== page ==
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Inactivated vaccines can be effective if used in conjunction with other practices, such as controlled movement of animals and people and with careful analysis of whether the vaccine antigen is a good antigenic match with the circulating strain.

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Swine influenza viruses are diverse at genetic and antigenic level, resulting in a limited cross-reactivity in viruses sharing a common ancestor or belonging to a same subtype.

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Infectious outbreaks can last for more than a month at a population level, which explain that a new batch including mainly susceptible piglets can get infected if the animals are housed in a separate room but in the same compartment (airborne transmission).

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Infection with swine influenza virus and porcine reproductive and respiratory syndrome during the suckling period was associated with an increase in post-weaning mortality (more limited in the case of SIV and of larger magnitude for PRRSV).

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Pigs can act as a source of new influenza strains with zoonotic potential, but the increase of the genetic diversity of the swine influenza viruses is largely due to the introduction of influenza strains of human origin. Therefore, it is highly recommended that all staff that has frequent contact with pigs should be vaccinated against influenza.

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Influenza infections are self-limiting at the individual animal level with infection lasting between 5 and 7 days approximately. However, influenza virus is considered endemic in swine populations worldwide, and is not uncommon to find between 3 and 5% of pigs positive to influenza virus at slaughter.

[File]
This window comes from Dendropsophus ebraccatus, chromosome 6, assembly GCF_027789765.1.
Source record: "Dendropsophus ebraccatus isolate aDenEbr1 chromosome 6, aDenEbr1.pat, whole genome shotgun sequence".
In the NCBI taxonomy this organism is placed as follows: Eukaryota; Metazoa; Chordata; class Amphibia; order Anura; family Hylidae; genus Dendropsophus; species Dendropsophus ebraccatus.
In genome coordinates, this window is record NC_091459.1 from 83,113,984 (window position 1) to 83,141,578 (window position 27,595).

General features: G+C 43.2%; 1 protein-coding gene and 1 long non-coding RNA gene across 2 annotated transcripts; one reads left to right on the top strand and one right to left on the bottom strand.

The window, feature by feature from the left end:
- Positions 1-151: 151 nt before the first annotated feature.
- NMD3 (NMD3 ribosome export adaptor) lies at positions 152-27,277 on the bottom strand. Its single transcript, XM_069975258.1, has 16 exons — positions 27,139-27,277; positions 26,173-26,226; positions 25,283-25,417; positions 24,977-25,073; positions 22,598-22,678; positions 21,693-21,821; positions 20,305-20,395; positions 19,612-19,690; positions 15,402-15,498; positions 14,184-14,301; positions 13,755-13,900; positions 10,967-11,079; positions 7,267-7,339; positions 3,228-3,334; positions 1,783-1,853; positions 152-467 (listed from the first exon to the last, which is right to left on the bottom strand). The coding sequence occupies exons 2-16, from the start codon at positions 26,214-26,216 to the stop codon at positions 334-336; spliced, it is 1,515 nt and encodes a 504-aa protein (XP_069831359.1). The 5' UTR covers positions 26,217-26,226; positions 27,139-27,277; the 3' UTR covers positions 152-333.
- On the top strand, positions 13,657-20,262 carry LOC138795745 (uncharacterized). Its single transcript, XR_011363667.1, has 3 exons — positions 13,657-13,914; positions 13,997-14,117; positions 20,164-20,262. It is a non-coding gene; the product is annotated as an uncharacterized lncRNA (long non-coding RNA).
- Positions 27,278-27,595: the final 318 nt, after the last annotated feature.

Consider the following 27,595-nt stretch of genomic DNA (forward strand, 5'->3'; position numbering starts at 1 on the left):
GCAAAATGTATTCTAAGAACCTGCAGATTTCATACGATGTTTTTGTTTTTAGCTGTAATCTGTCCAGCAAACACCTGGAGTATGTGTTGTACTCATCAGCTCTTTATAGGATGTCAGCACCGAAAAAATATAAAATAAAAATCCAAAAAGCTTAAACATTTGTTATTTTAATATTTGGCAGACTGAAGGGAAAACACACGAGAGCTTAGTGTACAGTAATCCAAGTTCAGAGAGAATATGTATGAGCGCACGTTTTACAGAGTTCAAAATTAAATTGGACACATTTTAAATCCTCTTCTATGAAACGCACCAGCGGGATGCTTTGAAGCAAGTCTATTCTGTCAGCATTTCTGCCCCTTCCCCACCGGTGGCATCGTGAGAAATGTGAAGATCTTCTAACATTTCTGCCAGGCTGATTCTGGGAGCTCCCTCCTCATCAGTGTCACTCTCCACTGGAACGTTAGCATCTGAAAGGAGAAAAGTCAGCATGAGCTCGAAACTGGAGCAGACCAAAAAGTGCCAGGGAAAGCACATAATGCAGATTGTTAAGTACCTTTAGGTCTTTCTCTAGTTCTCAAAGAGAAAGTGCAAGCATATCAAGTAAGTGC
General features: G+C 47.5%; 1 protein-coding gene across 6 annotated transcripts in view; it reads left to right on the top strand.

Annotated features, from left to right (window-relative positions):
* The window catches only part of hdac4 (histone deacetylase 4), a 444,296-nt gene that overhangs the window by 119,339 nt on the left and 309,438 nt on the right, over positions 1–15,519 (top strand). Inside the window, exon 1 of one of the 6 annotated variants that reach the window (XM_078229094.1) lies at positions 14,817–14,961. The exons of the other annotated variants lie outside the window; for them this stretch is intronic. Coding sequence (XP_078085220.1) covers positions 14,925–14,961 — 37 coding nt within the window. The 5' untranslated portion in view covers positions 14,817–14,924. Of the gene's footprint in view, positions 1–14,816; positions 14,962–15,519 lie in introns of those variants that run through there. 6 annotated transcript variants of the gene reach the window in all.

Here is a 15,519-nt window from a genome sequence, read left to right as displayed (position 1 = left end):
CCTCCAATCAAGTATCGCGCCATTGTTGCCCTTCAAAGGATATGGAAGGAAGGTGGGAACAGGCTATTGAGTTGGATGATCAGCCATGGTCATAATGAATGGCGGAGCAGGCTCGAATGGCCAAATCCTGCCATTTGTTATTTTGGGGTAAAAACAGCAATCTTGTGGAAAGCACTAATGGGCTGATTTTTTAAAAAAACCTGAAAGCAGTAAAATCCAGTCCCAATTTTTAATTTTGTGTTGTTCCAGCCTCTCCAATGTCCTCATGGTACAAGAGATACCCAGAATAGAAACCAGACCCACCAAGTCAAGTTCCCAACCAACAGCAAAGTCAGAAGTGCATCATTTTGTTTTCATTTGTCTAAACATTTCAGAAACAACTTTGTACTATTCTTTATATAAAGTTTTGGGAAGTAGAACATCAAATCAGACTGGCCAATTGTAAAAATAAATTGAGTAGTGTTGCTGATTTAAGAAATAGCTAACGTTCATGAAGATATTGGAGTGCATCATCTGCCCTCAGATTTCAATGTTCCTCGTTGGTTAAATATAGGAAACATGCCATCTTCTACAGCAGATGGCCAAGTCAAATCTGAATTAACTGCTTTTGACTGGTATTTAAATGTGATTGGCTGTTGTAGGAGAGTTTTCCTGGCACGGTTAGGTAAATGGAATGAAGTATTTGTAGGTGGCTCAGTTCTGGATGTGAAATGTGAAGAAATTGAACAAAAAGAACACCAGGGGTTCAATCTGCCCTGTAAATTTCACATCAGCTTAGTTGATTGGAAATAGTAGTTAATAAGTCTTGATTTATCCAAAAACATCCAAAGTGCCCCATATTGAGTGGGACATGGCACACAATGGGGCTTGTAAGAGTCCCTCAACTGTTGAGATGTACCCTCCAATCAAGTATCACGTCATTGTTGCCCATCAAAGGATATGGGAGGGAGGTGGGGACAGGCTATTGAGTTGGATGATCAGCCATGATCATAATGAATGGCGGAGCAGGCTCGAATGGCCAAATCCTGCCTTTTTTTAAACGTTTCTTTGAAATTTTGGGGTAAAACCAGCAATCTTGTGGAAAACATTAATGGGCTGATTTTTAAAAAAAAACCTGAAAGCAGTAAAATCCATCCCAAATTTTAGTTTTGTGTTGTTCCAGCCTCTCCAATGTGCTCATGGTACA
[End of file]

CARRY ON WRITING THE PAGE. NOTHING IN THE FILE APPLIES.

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According to data from the Iowa State University´s Veterinary Diagnostic Laboratory (VDL), numbers of influenza-associated swine respiratory cases has been rising over the past 7 years in the US. Influenza A viruses in swine (IAV-S) are the second-most common cause of it.
The challenge is that the typical clinical symptoms of influenza varies and the time of sampling is crucial. This article describes useful sampling and testing methods including sampling tips in a nutshell.

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A perfect antigenic match is ideal because it will result in little to no virus replication/damage, shedding or clinical signs. However, if the virus is similar enough to have cross-reaction, the infection can be reduced to as few as 2-4 days.

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A relatively high proportion of young piglets in a farrowing unit of a herd with circulating swine influenza virus may be infected by SIV during the first weeks after birth revealing that not all piglets are protected by maternal antibodies.

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As the Influenza A virus ecology has become more complex due to viral reassortment and mutation, so have the sample types and diagnostic tests available for detecting or diagnosing influenza infections in swine.

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